February 28, 2014

Brightening Your Practice. ~ Jenine Durland

sunset dance

Sprinkle in a little spice: booty-shakin’ or chanting Sanskrit will do.

My yoga teacher just walked by my mat singing, “Well, shit, it was 99 cents!” as Macklemore’s Thriftshop cranks into the studio. I’m shaking my ass in upward dog, my chest swaying side to side.

“Think about ways you can brighten your practice,” Pete says before the soundtrack switches and I can’t avoid just a little poppin’ and lockin’ as Michael Jackson fills the room. I bend into sun salutations, singing like no one’s listening when the chorus hits.

“I’m starting with the man in the mirror—ooh yahI’m asking him to change his waysyahAnd no message is gonna make any difference…. If you wanna make the world a bet-ter place, take a look at yourself and then make a… CHANGE!”  

(It’s worth noting that you should never trust anyone who doesn’t love Michael Jackson. And when you feel your own faith slipping, just watch this. Remember that the world we live in once worshiped a man who moonwalked and believed that love could save us. I try not to dwell on where things went wrong…)

Here’s the thing about today. After three weeks of writing and grieving and starting over, all the sudden there’s been a shift and I’m no longer writing about one day, but rather I’m writing about a feeling, and that feeling—for the first time in what feels like forever—is a lasting brightness. And now that I’ve got the goodness, it’s like a flashlight is reaching back into the last week, lighting up particular moments that I’d let sink. Not that I should get cocky or anything—I’ve learned enough to know that tomorrow is a total crap-shoot, so I’m just trying to enjoy it.

It started this morning. For the first time in months, I slept in, skipping my ritual Sunday ‘yoga-church’ in the city, not because I was too lazy to get up, but because I felt that I didn’t need it. Lying there in bed, looking out at the sun streaking across the tops of the neighbors pine trees, I spoke into the quiet of my room, saying:

You’re going to be okay, whatever you do today.

And all I really wanted was to read the book I started Friday night; take it into the bath and hold it above my floating head until my toes turn to prunes. And to take Myla to the dog park, where there would be a thousand people and she could be social and I could walk in the sun and drink my tea, anonymous and yet amongst it all. And so I did.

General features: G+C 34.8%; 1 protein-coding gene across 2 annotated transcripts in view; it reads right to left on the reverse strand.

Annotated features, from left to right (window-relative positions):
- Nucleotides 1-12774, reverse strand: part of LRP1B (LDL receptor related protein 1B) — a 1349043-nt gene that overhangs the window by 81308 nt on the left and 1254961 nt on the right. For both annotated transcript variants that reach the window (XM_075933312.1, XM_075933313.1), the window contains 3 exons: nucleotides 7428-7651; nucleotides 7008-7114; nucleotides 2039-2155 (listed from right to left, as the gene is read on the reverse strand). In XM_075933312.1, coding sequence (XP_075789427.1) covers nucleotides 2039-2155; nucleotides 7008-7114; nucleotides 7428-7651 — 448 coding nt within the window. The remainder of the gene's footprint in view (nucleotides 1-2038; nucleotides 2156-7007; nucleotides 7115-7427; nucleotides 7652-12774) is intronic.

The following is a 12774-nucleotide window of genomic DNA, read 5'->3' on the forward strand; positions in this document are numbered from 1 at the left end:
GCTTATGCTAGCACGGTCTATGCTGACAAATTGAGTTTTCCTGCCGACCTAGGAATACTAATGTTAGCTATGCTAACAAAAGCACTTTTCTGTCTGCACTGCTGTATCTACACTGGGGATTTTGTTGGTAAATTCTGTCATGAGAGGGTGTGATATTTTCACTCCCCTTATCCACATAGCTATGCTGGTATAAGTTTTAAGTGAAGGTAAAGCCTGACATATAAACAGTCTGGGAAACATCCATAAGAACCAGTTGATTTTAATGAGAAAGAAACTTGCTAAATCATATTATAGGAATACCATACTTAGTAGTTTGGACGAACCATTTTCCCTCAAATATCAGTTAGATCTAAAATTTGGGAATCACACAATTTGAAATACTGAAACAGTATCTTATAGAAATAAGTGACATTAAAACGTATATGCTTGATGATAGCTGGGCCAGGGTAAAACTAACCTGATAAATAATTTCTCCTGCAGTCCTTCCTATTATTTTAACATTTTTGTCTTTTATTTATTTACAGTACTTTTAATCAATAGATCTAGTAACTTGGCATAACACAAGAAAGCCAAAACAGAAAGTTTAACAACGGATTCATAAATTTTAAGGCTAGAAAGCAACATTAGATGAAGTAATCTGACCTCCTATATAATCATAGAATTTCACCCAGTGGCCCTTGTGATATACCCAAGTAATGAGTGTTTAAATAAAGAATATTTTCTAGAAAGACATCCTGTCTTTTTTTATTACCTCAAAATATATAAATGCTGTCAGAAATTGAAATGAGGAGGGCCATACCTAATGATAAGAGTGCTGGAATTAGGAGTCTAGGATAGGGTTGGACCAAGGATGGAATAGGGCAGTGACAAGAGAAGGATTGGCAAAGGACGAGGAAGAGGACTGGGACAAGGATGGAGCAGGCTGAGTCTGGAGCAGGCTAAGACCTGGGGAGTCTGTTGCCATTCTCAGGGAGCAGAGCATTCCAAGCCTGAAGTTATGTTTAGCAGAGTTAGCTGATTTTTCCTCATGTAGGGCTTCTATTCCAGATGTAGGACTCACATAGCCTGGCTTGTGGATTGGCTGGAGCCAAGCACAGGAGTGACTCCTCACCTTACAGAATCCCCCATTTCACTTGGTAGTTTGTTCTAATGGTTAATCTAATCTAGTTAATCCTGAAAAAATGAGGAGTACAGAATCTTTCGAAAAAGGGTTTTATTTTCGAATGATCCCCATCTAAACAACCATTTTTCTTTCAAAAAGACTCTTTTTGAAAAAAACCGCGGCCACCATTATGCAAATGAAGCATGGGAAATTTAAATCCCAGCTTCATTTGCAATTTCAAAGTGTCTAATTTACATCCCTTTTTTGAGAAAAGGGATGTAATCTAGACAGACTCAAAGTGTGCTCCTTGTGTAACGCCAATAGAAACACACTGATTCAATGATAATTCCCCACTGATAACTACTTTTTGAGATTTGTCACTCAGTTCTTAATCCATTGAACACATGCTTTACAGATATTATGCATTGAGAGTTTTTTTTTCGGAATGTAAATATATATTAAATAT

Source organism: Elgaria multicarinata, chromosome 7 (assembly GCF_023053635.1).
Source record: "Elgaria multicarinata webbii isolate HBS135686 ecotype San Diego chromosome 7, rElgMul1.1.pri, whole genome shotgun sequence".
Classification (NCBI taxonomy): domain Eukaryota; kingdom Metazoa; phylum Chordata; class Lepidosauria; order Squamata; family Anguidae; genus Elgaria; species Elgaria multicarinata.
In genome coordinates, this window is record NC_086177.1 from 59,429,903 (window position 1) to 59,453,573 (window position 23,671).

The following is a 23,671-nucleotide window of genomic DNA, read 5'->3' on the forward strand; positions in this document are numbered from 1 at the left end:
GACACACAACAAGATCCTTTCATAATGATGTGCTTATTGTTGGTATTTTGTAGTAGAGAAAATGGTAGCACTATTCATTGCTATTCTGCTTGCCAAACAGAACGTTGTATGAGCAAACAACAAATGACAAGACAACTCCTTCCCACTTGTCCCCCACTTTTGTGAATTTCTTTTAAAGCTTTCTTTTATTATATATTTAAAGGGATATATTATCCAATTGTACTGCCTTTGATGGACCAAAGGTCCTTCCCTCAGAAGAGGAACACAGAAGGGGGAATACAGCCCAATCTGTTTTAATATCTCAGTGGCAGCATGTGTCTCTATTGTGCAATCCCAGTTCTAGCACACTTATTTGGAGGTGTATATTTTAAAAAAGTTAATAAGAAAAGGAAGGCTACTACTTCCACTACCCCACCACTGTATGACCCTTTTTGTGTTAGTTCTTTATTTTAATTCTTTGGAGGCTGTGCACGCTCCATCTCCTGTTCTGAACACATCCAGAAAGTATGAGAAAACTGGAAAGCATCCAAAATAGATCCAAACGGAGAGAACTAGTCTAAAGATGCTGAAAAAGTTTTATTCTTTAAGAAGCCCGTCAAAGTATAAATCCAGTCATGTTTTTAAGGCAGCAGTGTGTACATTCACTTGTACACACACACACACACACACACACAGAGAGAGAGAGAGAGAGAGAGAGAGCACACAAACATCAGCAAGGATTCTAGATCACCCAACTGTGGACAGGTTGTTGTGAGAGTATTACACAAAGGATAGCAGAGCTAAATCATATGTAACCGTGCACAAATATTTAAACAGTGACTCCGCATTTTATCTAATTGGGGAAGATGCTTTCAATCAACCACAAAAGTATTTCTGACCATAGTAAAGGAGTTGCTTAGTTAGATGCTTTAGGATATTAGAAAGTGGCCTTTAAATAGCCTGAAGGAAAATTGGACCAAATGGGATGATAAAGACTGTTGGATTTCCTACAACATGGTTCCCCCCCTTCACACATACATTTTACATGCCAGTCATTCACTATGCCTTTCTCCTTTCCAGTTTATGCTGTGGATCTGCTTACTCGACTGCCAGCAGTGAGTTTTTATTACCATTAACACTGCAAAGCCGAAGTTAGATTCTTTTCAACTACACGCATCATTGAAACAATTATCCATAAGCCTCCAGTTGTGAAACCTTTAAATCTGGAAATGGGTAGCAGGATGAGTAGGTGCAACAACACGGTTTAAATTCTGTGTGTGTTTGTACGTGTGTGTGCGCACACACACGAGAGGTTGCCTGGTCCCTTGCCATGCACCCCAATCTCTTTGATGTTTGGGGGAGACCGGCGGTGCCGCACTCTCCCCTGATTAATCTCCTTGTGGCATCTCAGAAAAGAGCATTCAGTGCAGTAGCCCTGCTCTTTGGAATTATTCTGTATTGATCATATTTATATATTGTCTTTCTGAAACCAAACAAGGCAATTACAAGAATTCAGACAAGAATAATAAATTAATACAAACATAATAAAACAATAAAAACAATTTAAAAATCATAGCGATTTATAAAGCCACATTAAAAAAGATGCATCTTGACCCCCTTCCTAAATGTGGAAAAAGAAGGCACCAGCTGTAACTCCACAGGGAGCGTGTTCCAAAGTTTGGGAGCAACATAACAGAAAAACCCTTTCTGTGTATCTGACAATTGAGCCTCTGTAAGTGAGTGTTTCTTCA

And then I went shopping; going all out at my sweet little farmers market, wandering around the stands to the backdrop of a string quartet. I splurged on the most delicious Himalayan Tandoori chicken plate—with lentils and brown rice covered in a cilantro spice sauce that I couldn’t quite place—stargazer lilies, ciabatta, a dozen happy chicken eggs, chard and carrots and pink lady apples, and finally an almond croissant. I walked back to the car with the flowers under my nose.

Once home, I go a little crazy with the cleaning, spending an hour and a half sucking dog hair out of the car, digging through and discarding a year’s worth of bags from under the kitchen sink, doing dishes, putting away my laundry, planting chard and mesculin seeds, cutting and pulling long pieces of hair off the vacuum brush roll when it inevitably gave out. I threw leftover cupcakes into the compost, which I also pulled back out, all before driving the dog up to my favorite running loop—a trail by the steam trains that I hadn’t visited in weeks. I smiled into the 59 degree sunshine, thinking of my friends freezing everywhere else in the world, feeling an intense flash of gratefulness as I flew into the woods.

Hours later, I’d wind up in an empty yoga studio flocked by acrylic peacocks painted on the walls, with a thermos of tea and my book. I’d brought my sitting pillows from home and was reading by the light of a lotus flower lamp when the Kirtan singer came in and started smudging the space. Over the next twenty minutes, a small group gathered on the blankets and bolsters she had laid out up front.

“Kirtan is a form of devotional call and response,” the woman explained from her place below the Ganesh statue when the gathering got underway. “It is the language of love,” she said, “honoring the light that is in all of us.”

Over the next two hours, I closed my eyes, singing Sanskrit with one hand on my heart and the other shaking an egg filled with rice, in a room resonating with beautiful music. I didn’t care what my voice sounded like or what anyone else might’ve thought—even the men who sat down next to me, smiling.

I rocked back and forth on my pillow, my mind overruled by breath, my body vibrating. I felt the resonance in my bones. How is it possible, I wondered, that I’ve waited this long to feel this… like a hot air balloon filling my chest with breath.

The Sufi poet Hafiz writes,

“Build a house for men and birds. Sit with
them and play music.

For a day, for just one day, talk about that
which disturbs no one

And bring some peace, my friend, into your
beautiful eyes.”

Turns out sleeping in was the best thing I could’ve done on a Sunday.


Hafiz poems and excerpts are from Daniel Ladinsky’s  Penguin publications The Gift, Poems by Hafiz © copyright 1999, and I Heard God Laughing, Poems of Hope and Joy © copyright 1996 & 2006. Reprinted by permission of the author.


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